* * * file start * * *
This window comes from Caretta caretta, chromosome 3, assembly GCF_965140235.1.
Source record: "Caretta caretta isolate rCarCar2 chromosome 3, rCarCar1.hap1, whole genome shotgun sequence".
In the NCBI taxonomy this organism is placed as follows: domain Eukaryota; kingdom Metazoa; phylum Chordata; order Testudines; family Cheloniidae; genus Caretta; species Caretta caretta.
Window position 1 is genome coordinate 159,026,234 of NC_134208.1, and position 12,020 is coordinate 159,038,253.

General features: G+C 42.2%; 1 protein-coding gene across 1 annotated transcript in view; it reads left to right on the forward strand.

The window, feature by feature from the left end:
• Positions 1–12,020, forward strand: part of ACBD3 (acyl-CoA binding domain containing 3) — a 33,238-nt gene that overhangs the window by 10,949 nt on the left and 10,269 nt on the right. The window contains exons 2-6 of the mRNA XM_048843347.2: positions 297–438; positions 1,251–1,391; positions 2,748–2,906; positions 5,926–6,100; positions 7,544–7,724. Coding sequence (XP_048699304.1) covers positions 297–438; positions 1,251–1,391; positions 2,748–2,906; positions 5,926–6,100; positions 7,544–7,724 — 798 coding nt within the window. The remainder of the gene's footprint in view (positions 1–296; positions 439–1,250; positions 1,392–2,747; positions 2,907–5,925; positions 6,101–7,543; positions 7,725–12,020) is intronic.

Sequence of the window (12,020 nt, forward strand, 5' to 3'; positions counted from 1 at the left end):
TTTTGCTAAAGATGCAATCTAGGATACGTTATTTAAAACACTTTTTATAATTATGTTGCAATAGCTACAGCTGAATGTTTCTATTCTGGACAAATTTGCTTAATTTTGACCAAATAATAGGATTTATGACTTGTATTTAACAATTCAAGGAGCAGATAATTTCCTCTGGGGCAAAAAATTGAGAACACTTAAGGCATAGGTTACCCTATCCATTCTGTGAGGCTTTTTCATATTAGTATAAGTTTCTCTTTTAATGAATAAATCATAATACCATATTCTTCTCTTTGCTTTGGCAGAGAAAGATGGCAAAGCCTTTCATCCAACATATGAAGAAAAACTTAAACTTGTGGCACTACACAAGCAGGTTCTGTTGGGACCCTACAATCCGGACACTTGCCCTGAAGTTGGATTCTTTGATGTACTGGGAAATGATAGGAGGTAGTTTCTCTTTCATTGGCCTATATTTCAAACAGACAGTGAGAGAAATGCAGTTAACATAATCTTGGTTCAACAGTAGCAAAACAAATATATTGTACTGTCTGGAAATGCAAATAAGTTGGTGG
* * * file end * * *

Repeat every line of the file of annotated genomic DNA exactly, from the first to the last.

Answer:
This window comes from Caretta caretta, chromosome 3, assembly GCF_965140235.1.
Source record: "Caretta caretta isolate rCarCar2 chromosome 3, rCarCar1.hap1, whole genome shotgun sequence".
In the NCBI taxonomy this organism is placed as follows: domain Eukaryota; kingdom Metazoa; phylum Chordata; order Testudines; family Cheloniidae; genus Caretta; species Caretta caretta.
Window position 1 is genome coordinate 159,026,234 of NC_134208.1, and position 12,020 is coordinate 159,038,253.

General features: G+C 42.2%; 1 protein-coding gene across 1 annotated transcript in view; it reads left to right on the forward strand.

The window, feature by feature from the left end:
• Positions 1–12,020, forward strand: part of ACBD3 (acyl-CoA binding domain containing 3) — a 33,238-nt gene that overhangs the window by 10,949 nt on the left and 10,269 nt on the right. The window contains exons 2-6 of the mRNA XM_048843347.2: positions 297–438; positions 1,251–1,391; positions 2,748–2,906; positions 5,926–6,100; positions 7,544–7,724. Coding sequence (XP_048699304.1) covers positions 297–438; positions 1,251–1,391; positions 2,748–2,906; positions 5,926–6,100; positions 7,544–7,724 — 798 coding nt within the window. The remainder of the gene's footprint in view (positions 1–296; positions 439–1,250; positions 1,392–2,747; positions 2,907–5,925; positions 6,101–7,543; positions 7,725–12,020) is intronic.

Sequence of the window (12,020 nt, forward strand, 5' to 3'; positions counted from 1 at the left end):
TTTTGCTAAAGATGCAATCTAGGATACGTTATTTAAAACACTTTTTATAATTATGTTGCAATAGCTACAGCTGAATGTTTCTATTCTGGACAAATTTGCTTAATTTTGACCAAATAATAGGATTTATGACTTGTATTTAACAATTCAAGGAGCAGATAATTTCCTCTGGGGCAAAAAATTGAGAACACTTAAGGCATAGGTTACCCTATCCATTCTGTGAGGCTTTTTCATATTAGTATAAGTTTCTCTTTTAATGAATAAATCATAATACCATATTCTTCTCTTTGCTTTGGCAGAGAAAGATGGCAAAGCCTTTCATCCAACATATGAAGAAAAACTTAAACTTGTGGCACTACACAAGCAGGTTCTGTTGGGACCCTACAATCCGGACACTTGCCCTGAAGTTGGATTCTTTGATGTACTGGGAAATGATAGGAGGTAGTTTCTCTTTCATTGGCCTATATTTCAAACAGACAGTGAGAGAAATGCAGTTAACATAATCTTGGTTCAACAGTAGCAAAACAAATATATTGTACTGTCTGGAAATGCAAATAAGTTGGTGG